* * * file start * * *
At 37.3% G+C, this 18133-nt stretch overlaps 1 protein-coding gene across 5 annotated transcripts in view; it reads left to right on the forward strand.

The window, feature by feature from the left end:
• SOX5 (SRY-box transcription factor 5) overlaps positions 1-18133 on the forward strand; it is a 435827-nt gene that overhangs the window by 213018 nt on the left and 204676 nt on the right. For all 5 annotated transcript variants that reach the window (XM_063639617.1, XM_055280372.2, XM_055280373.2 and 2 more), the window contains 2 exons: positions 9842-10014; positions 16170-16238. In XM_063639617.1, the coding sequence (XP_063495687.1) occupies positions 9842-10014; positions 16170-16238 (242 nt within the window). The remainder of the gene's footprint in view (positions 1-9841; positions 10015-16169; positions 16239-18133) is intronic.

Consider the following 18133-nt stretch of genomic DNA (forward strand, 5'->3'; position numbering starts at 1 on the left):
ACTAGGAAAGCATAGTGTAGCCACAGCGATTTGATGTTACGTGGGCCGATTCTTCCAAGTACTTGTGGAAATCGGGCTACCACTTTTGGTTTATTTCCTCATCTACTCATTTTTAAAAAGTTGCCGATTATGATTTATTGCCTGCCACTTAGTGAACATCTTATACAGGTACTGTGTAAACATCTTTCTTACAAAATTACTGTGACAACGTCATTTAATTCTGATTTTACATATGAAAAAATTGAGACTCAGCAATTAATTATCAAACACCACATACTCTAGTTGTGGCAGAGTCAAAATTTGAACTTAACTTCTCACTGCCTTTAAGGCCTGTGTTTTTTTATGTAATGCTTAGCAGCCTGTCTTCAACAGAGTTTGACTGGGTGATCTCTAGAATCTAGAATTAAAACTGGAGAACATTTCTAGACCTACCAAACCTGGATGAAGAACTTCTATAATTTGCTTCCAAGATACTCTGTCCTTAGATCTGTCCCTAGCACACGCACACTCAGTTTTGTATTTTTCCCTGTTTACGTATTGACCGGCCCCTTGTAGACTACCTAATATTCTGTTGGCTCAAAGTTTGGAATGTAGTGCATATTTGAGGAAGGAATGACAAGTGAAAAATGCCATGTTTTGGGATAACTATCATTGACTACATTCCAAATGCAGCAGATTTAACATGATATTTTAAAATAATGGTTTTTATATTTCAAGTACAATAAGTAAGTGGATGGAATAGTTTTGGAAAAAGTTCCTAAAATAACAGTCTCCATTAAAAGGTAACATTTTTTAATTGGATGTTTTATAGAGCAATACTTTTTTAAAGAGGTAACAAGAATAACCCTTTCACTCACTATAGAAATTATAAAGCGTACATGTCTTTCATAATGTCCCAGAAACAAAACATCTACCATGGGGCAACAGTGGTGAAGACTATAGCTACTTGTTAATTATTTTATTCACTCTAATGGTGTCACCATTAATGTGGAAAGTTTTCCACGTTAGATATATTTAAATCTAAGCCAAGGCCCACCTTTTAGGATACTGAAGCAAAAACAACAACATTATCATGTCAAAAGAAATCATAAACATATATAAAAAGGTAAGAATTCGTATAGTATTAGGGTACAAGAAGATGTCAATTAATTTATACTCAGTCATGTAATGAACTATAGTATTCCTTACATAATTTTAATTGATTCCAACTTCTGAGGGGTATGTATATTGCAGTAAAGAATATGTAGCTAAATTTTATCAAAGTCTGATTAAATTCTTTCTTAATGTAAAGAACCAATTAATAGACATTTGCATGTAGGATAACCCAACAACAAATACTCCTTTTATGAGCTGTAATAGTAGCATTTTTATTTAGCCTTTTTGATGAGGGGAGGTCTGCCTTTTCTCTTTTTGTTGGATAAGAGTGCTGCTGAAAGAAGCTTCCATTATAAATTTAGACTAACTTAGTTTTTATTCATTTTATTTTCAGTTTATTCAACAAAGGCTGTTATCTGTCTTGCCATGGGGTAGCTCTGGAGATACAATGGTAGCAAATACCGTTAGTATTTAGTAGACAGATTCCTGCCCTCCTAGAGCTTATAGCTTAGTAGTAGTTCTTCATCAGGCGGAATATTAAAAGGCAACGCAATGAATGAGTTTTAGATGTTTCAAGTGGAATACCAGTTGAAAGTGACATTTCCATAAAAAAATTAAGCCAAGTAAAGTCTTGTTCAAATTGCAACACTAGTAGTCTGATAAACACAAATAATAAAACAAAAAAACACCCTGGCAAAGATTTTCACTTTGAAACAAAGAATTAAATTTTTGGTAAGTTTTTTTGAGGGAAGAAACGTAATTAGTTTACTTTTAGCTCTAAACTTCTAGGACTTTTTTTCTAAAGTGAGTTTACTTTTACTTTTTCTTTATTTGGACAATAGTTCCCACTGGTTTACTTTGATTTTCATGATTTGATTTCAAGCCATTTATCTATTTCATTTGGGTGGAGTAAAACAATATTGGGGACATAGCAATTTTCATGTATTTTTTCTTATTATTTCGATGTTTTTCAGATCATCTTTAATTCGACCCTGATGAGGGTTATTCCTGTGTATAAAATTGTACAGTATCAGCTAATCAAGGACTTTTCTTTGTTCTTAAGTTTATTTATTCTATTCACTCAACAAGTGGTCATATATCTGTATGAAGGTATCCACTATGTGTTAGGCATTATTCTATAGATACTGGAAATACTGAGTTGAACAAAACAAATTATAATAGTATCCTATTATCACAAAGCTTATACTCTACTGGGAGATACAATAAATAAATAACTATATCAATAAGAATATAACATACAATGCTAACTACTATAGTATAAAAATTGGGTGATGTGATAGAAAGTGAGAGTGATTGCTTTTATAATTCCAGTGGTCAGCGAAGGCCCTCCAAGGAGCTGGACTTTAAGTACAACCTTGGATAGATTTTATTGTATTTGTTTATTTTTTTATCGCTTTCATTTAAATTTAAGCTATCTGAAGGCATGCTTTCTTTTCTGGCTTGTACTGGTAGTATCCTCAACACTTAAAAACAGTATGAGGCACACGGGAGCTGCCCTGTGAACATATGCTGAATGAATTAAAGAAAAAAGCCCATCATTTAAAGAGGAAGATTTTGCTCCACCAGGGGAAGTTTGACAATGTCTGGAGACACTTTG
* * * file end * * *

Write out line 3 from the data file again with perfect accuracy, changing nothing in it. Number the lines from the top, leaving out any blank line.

• SOX5 (SRY-box transcription factor 5) overlaps positions 1-18133 on the forward strand; it is a 435827-nt gene that overhangs the window by 213018 nt on the left and 204676 nt on the right. For all 5 annotated transcript variants that reach the window (XM_063639617.1, XM_055280372.2, XM_055280373.2 and 2 more), the window contains 2 exons: positions 9842-10014; positions 16170-16238. In XM_063639617.1, the coding sequence (XP_063495687.1) occupies positions 9842-10014; positions 16170-16238 (242 nt within the window). The remainder of the gene's footprint in view (positions 1-9841; positions 10015-16169; positions 16239-18133) is intronic.